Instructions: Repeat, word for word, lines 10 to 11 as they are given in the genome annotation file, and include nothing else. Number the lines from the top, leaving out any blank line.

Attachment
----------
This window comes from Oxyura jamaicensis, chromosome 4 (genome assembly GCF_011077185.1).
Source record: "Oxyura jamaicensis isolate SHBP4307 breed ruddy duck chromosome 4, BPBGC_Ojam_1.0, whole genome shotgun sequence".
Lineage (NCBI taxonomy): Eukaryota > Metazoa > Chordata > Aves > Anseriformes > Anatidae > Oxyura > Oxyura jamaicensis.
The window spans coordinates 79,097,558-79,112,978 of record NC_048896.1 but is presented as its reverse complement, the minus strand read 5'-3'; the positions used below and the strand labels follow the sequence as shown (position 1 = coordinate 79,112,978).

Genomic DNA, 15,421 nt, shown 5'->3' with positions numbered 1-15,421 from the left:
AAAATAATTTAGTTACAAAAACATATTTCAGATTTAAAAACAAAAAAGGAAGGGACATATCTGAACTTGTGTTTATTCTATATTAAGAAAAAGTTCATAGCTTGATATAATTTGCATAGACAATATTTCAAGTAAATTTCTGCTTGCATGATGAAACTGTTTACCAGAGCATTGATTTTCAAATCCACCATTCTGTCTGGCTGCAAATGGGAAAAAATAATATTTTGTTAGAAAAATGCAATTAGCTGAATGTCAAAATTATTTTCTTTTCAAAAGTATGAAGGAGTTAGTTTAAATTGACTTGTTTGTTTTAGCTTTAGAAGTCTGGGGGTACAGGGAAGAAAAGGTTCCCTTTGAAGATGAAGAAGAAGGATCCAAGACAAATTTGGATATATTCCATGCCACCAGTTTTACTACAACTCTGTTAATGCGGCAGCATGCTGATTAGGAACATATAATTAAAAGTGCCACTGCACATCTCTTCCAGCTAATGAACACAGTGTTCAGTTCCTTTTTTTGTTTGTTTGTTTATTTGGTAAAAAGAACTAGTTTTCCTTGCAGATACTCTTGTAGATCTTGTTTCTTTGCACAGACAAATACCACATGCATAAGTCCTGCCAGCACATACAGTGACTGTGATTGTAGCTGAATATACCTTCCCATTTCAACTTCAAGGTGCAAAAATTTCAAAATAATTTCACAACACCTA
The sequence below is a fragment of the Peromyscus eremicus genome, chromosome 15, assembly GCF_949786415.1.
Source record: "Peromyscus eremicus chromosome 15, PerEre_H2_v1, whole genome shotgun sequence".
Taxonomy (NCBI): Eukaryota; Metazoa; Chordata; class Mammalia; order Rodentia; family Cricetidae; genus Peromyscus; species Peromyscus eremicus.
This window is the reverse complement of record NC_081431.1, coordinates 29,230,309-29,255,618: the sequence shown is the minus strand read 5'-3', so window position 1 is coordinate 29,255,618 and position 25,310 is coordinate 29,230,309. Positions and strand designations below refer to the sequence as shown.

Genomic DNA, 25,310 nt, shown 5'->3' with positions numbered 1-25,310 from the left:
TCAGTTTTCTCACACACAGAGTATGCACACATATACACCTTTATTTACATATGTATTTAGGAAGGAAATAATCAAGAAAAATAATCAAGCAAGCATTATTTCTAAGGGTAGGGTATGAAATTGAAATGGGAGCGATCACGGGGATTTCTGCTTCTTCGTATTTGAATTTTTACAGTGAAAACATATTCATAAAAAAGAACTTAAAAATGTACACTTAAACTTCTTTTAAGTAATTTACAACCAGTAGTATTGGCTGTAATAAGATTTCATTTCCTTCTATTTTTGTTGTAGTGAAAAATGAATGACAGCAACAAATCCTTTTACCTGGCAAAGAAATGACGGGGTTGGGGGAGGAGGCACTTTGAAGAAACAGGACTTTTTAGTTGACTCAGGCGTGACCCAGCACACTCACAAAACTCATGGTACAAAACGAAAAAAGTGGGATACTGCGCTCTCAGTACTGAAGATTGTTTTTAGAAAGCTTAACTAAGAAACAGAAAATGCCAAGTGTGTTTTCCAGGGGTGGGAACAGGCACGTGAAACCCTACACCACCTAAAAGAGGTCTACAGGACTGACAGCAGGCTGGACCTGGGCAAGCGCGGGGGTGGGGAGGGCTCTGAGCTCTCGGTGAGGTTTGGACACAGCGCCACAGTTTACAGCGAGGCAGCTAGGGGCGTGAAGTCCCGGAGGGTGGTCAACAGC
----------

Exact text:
This window is the reverse complement of record NC_081431.1, coordinates 29,230,309-29,255,618: the sequence shown is the minus strand read 5'-3', so window position 1 is coordinate 29,255,618 and position 25,310 is coordinate 29,230,309. Positions and strand designations below refer to the sequence as shown.

Genomic DNA, 25,310 nt, shown 5'->3' with positions numbered 1-25,310 from the left: